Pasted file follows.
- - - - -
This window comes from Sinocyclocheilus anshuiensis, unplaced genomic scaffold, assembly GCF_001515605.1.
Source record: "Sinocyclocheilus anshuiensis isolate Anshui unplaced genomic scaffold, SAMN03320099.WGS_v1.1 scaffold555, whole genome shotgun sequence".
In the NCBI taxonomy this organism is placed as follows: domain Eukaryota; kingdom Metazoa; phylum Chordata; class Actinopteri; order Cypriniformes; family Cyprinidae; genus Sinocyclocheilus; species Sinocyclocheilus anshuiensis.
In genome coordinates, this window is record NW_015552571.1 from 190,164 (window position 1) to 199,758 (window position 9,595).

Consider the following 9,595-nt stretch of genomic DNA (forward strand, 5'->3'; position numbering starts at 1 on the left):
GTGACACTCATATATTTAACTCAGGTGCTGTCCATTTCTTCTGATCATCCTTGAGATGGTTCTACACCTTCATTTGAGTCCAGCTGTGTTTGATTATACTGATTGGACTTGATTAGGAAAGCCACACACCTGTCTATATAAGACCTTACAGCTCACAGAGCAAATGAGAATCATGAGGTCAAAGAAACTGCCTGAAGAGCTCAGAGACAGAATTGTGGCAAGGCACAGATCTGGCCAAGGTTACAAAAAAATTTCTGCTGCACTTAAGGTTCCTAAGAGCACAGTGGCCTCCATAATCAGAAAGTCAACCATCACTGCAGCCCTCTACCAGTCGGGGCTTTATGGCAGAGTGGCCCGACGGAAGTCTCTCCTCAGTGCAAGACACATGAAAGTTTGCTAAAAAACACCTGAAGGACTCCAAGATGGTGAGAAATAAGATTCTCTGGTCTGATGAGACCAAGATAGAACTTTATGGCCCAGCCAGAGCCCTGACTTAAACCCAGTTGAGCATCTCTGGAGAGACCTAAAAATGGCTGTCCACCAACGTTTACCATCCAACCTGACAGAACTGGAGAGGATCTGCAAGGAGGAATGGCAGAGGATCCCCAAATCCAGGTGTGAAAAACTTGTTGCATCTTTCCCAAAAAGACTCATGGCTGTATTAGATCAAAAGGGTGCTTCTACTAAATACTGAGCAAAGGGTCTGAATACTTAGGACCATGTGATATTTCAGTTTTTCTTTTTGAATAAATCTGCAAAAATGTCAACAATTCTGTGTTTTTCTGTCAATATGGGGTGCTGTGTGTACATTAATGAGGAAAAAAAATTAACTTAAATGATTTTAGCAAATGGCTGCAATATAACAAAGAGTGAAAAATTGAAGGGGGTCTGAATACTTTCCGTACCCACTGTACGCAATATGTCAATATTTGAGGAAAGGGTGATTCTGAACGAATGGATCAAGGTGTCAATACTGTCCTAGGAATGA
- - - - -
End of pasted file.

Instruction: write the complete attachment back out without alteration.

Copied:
This window comes from Sinocyclocheilus anshuiensis, unplaced genomic scaffold, assembly GCF_001515605.1.
Source record: "Sinocyclocheilus anshuiensis isolate Anshui unplaced genomic scaffold, SAMN03320099.WGS_v1.1 scaffold555, whole genome shotgun sequence".
In the NCBI taxonomy this organism is placed as follows: domain Eukaryota; kingdom Metazoa; phylum Chordata; class Actinopteri; order Cypriniformes; family Cyprinidae; genus Sinocyclocheilus; species Sinocyclocheilus anshuiensis.
In genome coordinates, this window is record NW_015552571.1 from 190,164 (window position 1) to 199,758 (window position 9,595).

Consider the following 9,595-nt stretch of genomic DNA (forward strand, 5'->3'; position numbering starts at 1 on the left):
GTGACACTCATATATTTAACTCAGGTGCTGTCCATTTCTTCTGATCATCCTTGAGATGGTTCTACACCTTCATTTGAGTCCAGCTGTGTTTGATTATACTGATTGGACTTGATTAGGAAAGCCACACACCTGTCTATATAAGACCTTACAGCTCACAGAGCAAATGAGAATCATGAGGTCAAAGAAACTGCCTGAAGAGCTCAGAGACAGAATTGTGGCAAGGCACAGATCTGGCCAAGGTTACAAAAAAATTTCTGCTGCACTTAAGGTTCCTAAGAGCACAGTGGCCTCCATAATCAGAAAGTCAACCATCACTGCAGCCCTCTACCAGTCGGGGCTTTATGGCAGAGTGGCCCGACGGAAGTCTCTCCTCAGTGCAAGACACATGAAAGTTTGCTAAAAAACACCTGAAGGACTCCAAGATGGTGAGAAATAAGATTCTCTGGTCTGATGAGACCAAGATAGAACTTTATGGCCCAGCCAGAGCCCTGACTTAAACCCAGTTGAGCATCTCTGGAGAGACCTAAAAATGGCTGTCCACCAACGTTTACCATCCAACCTGACAGAACTGGAGAGGATCTGCAAGGAGGAATGGCAGAGGATCCCCAAATCCAGGTGTGAAAAACTTGTTGCATCTTTCCCAAAAAGACTCATGGCTGTATTAGATCAAAAGGGTGCTTCTACTAAATACTGAGCAAAGGGTCTGAATACTTAGGACCATGTGATATTTCAGTTTTTCTTTTTGAATAAATCTGCAAAAATGTCAACAATTCTGTGTTTTTCTGTCAATATGGGGTGCTGTGTGTACATTAATGAGGAAAAAAAATTAACTTAAATGATTTTAGCAAATGGCTGCAATATAACAAAGAGTGAAAAATTGAAGGGGGTCTGAATACTTTCCGTACCCACTGTACGCAATATGTCAATATTTGAGGAAAGGGTGATTCTGAACGAATGGATCAAGGTGTCAATACTGTCCTAGGAATGA